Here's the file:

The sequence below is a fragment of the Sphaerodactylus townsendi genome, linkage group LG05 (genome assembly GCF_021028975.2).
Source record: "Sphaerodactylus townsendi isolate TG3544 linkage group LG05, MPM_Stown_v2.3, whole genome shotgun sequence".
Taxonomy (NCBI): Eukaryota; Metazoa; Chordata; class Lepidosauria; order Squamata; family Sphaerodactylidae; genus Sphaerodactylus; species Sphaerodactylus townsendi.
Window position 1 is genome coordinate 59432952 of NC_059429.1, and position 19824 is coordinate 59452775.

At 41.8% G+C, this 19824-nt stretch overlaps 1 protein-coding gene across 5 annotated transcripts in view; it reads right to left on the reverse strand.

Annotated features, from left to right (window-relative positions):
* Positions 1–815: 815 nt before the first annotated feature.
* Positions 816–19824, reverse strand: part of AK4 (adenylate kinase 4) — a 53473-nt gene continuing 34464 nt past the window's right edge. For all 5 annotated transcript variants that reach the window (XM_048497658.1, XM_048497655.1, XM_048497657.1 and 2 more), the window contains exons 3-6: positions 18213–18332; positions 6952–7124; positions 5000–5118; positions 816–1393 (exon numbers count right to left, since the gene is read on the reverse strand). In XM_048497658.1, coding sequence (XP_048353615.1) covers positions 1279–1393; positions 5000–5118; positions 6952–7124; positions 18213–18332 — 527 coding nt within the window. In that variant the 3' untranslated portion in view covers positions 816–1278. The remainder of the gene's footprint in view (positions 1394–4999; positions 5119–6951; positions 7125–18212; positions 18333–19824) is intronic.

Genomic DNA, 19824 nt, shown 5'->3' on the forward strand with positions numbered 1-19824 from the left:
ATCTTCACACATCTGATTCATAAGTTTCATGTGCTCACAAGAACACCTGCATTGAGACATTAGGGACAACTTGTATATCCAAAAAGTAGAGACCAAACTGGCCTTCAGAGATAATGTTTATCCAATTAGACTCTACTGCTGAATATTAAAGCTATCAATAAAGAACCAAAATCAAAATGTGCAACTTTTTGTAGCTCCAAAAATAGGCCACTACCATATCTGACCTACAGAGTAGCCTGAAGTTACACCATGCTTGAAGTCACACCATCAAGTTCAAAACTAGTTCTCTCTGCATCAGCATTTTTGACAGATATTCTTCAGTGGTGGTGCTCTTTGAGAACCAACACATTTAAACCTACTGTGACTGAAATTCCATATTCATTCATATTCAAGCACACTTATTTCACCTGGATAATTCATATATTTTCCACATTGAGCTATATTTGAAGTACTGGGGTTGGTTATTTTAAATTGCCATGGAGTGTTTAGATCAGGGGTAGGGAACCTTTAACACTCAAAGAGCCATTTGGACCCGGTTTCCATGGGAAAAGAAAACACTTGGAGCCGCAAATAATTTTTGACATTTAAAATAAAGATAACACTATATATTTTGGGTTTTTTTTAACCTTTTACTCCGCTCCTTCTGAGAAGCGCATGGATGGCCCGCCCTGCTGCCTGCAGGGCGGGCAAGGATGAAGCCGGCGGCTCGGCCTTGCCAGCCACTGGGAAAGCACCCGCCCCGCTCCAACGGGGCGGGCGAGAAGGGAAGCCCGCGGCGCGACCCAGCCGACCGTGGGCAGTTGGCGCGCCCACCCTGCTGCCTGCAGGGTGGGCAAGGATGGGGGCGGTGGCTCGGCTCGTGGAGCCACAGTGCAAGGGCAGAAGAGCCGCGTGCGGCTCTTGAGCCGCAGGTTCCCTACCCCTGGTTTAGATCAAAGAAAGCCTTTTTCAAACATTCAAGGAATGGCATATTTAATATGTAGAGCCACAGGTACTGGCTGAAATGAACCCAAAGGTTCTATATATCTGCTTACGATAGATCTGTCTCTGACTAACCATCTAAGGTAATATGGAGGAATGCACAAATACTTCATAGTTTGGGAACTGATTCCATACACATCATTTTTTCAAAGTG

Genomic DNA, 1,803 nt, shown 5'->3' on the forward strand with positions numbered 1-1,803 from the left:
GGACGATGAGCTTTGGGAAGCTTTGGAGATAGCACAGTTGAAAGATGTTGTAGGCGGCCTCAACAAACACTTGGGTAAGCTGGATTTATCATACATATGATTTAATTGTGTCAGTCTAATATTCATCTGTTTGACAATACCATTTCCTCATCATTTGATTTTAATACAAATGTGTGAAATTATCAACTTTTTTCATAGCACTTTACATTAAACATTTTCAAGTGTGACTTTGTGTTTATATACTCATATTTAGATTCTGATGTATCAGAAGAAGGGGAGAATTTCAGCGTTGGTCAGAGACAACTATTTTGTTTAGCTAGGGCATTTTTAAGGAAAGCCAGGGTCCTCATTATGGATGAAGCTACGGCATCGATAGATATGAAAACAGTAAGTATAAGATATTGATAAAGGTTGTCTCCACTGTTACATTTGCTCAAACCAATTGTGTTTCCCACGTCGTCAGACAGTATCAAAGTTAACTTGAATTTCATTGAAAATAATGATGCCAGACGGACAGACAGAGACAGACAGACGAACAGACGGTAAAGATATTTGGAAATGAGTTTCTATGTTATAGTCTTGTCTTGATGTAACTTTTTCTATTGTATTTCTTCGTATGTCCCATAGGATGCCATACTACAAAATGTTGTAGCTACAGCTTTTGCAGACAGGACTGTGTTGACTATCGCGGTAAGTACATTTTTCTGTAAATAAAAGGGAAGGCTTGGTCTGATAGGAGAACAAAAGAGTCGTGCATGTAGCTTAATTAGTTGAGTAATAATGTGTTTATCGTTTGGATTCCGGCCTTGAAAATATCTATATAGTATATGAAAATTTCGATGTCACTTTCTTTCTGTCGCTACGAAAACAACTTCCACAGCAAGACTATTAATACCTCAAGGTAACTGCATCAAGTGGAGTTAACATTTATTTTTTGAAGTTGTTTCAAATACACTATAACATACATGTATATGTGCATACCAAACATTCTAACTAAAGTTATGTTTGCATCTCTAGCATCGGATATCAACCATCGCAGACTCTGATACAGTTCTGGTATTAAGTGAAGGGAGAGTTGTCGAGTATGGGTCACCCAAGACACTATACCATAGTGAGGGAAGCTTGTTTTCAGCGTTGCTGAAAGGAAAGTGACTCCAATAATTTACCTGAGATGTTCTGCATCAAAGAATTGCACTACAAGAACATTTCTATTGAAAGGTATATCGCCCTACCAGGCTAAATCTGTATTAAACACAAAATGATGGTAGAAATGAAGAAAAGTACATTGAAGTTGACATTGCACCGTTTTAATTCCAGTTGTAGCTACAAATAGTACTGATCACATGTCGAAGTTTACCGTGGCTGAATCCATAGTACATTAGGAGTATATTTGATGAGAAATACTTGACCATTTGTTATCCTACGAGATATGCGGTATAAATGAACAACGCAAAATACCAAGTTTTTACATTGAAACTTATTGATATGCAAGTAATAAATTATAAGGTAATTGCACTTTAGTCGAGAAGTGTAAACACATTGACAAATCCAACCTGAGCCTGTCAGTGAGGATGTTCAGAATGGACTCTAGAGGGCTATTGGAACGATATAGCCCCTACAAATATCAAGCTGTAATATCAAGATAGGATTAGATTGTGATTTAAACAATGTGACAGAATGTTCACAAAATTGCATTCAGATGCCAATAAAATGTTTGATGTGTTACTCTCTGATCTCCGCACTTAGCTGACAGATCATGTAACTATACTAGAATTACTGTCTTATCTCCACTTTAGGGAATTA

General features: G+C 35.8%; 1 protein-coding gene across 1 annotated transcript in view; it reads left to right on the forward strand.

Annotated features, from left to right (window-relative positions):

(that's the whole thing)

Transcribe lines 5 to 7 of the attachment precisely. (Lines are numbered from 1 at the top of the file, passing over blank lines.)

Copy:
At 41.8% G+C, this 19824-nt stretch overlaps 1 protein-coding gene across 5 annotated transcripts in view; it reads right to left on the reverse strand.

Annotated features, from left to right (window-relative positions):
* Positions 1–815: 815 nt before the first annotated feature.